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Discussion Starter #1
this weekend i replaced the shoes on my rear drums, after taking them apart i realized i never want to have to do it again, i would much rather change pads than shoes, so i am thinking about doing a rear disk conversion.

i already looked at the process, take off the hub, put on the adaptor bracket, etc etc

the onyl question i have is running the brake line, how is it ran? new line and fittings or is it plug and play?

thanks
 

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2018 Nissan Pathfinder SL
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The conversion kit comes with a new SS flex line for the brake line.
didn't have any issues when i did mine.
Bought the whole kit, calipers, E brake lines and rotors from a member on the forums.
The seller had problem with the bolts holding on the caliper to the bracket.
Dont know why, but make sure you keep your old bolts or get the right threaded bolts of the correct grade. Turns out the bolts holding the brake back plate are the correct thread. I had spares so used them !!!
(Back plate/adapter plate attachment is 35 ft lbs;Caliper attachment 30 ft lbs.)
 

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well if u change them to disk breaks ive been told by my ASE certified teacher that you wont have as much stopping time compared to drum breaks ...drums breaks arent that hard to change once u get the hang of changing things. :givebeer:
thats just my 2cents worth
 

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the problem with drums is they don't have the cooing efficiency of discs. they also aren't as simple to operate as discs are. drums have more moving parts. with crappy cooling comes ineffisient heat disapation and earlier brake fade. that's why many performance rotors are slotted and/or drilled. its all about heat,friction, and brake fade man. if drums were better you'd have drums on the front and discs on the rear.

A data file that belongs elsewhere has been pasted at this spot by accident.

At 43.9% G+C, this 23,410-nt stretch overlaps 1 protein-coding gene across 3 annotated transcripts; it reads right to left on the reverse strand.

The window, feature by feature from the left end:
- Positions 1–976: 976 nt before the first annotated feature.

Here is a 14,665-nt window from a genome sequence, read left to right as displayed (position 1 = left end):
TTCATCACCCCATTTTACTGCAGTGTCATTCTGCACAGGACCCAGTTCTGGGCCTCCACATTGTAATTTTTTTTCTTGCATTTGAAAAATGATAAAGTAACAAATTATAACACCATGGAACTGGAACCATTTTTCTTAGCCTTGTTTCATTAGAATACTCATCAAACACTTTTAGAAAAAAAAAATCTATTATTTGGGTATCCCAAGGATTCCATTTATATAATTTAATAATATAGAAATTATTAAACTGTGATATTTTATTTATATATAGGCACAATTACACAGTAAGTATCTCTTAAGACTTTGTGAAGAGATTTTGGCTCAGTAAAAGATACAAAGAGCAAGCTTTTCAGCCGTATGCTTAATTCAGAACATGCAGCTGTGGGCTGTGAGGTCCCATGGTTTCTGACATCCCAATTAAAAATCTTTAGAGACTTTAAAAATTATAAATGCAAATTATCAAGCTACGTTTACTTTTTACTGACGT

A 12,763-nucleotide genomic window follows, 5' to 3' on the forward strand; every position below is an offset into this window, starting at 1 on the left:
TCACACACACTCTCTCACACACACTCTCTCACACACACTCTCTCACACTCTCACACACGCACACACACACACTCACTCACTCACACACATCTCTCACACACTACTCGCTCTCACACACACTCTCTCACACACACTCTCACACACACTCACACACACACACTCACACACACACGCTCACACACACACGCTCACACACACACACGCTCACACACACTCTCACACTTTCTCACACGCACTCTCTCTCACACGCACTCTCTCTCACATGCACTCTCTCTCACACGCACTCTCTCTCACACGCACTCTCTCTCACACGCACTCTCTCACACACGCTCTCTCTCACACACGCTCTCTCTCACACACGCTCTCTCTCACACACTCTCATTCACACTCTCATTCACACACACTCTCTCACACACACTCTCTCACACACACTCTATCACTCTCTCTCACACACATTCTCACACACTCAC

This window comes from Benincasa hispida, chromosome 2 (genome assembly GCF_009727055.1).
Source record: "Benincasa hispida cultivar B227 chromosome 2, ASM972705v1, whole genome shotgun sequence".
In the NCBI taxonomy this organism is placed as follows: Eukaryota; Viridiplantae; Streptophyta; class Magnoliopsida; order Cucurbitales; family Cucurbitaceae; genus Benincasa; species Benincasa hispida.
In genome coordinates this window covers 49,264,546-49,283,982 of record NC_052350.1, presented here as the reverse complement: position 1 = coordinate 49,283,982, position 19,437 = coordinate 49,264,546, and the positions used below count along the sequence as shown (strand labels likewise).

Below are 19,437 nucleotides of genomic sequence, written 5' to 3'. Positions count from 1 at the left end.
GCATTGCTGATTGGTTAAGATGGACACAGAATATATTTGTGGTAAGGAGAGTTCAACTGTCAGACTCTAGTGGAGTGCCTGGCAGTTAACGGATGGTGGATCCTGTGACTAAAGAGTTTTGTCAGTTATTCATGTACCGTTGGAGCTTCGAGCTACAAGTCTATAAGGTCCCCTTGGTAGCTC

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Discussion Starter #5
i was jsut mullin over the idea of doing a conversion. yeah i had trouble with it casue my adjuster arm some how came off on my way home from replacing the shoes, ended up having to do some metal work to get it looking like it did, now they work jsut fine, jsut got to bleed them soon cause they feeling alittle smooshy. i dunno it seemed like a lot of trouble to replace shoes than pads.....
 

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2018 Nissan Pathfinder SL
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I replaced mine because they developed a tick tick tick when braking....
The Nissan service writer said they would replace a whole list of part until it was fixed BUT they wouldn't guarantee it wouldn't come back again (this was at around 60,000 miles 6 yrs old.)
So off with the drums and on with the disks.
Nearly all the braking is on the front wheels because the FWD cars have 60% of weight up front and then the weight transfer effect.
So result is very little braking is done by rear brakes.
If you change the proportioning valve the disks then work as per the SE-R.
 

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Discussion Starter #7
yeah that ticking was probably the adjuster! those littte bastards gave me alot of trouble and that sounds like what would make the noise, anyways explain more about the porportioning valve, i get braking dynamics, just not how to adjust
 

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Well its not adjustable per se as its built into the master cylinder.
I didn't change mine, some have, I purchased better disc pads that have more bite cold for both front and back.
You can use any master cylinder from a 4 wheel disc Sentra 200Sx Altima from the 90's
search here and there is a thread with pressures and master cylinder sizes pro's and cons...